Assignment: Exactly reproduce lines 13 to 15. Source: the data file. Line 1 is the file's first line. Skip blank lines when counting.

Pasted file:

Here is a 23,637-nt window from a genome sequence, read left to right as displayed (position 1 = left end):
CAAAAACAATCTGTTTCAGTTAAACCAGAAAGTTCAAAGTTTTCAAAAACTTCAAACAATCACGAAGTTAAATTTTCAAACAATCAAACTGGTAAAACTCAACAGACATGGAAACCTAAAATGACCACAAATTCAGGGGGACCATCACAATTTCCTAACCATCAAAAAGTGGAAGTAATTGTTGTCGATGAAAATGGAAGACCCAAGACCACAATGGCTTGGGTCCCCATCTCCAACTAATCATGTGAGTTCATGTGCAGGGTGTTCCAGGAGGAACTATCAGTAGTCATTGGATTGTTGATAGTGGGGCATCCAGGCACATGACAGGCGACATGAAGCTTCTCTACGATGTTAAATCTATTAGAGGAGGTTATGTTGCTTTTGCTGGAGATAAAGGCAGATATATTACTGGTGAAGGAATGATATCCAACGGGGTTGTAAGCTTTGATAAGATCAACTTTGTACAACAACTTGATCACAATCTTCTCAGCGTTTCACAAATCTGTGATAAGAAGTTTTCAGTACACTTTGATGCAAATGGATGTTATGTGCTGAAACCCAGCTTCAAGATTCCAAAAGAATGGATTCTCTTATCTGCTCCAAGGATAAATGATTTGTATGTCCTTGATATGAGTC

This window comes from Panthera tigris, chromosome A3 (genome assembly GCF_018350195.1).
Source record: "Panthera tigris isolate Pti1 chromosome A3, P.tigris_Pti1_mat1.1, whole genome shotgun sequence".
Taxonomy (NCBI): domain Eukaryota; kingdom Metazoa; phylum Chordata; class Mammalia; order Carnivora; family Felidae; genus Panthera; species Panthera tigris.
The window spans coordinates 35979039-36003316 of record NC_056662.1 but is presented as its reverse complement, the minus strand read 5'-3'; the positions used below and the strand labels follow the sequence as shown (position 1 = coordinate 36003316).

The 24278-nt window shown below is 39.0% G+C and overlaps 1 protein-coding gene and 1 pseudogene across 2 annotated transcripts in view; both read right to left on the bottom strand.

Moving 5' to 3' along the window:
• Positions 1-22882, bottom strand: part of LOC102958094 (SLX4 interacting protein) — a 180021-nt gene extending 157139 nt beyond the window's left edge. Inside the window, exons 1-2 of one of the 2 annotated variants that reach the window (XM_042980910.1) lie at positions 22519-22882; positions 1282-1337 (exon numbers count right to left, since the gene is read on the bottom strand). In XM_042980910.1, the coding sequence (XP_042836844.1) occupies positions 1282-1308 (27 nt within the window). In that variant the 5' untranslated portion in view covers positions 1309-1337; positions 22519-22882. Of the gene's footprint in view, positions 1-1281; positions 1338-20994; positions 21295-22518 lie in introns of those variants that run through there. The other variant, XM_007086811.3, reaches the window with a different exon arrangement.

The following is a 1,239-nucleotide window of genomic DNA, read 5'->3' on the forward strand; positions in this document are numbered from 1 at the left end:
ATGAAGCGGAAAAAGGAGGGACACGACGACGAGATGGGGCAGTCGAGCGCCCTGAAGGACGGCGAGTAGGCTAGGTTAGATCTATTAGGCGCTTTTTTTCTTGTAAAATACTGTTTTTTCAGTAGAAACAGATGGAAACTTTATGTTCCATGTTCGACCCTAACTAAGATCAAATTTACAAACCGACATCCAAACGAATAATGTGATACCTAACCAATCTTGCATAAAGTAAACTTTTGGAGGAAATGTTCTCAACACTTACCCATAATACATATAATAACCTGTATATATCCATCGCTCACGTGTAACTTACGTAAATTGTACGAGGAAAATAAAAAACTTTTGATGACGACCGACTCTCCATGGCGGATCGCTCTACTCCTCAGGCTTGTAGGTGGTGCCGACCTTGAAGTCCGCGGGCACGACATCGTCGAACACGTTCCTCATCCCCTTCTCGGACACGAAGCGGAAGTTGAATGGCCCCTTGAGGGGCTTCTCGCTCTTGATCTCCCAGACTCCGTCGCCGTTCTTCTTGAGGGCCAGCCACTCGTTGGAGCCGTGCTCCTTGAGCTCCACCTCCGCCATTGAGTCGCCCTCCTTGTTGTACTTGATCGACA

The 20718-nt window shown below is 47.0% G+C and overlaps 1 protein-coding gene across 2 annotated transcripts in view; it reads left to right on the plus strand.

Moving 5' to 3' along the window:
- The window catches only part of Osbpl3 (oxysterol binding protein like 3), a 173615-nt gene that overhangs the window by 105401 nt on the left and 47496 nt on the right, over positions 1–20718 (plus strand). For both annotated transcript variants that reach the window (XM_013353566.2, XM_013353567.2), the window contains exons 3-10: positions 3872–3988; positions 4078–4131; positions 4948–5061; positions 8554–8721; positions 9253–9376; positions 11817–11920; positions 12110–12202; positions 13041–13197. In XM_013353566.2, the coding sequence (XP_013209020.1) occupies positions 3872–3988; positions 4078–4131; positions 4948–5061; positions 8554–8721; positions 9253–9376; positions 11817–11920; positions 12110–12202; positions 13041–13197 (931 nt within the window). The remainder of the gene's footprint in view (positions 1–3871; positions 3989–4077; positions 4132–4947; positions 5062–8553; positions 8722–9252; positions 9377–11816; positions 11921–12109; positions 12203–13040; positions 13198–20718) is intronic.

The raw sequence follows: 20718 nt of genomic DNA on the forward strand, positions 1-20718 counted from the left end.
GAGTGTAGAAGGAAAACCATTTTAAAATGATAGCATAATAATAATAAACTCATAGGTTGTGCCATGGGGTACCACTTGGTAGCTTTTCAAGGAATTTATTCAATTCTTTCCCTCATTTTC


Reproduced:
Moving 5' to 3' along the window:
- The window catches only part of Osbpl3 (oxysterol binding protein like 3), a 173615-nt gene that overhangs the window by 105401 nt on the left and 47496 nt on the right, over positions 1–20718 (plus strand). For both annotated transcript variants that reach the window (XM_013353566.2, XM_013353567.2), the window contains exons 3-10: positions 3872–3988; positions 4078–4131; positions 4948–5061; positions 8554–8721; positions 9253–9376; positions 11817–11920; positions 12110–12202; positions 13041–13197. In XM_013353566.2, the coding sequence (XP_013209020.1) occupies positions 3872–3988; positions 4078–4131; positions 4948–5061; positions 8554–8721; positions 9253–9376; positions 11817–11920; positions 12110–12202; positions 13041–13197 (931 nt within the window). The remainder of the gene's footprint in view (positions 1–3871; positions 3989–4077; positions 4132–4947; positions 5062–8553; positions 8722–9252; positions 9377–11816; positions 11921–12109; positions 12203–13040; positions 13198–20718) is intronic.

The raw sequence follows: 20718 nt of genomic DNA on the forward strand, positions 1-20718 counted from the left end.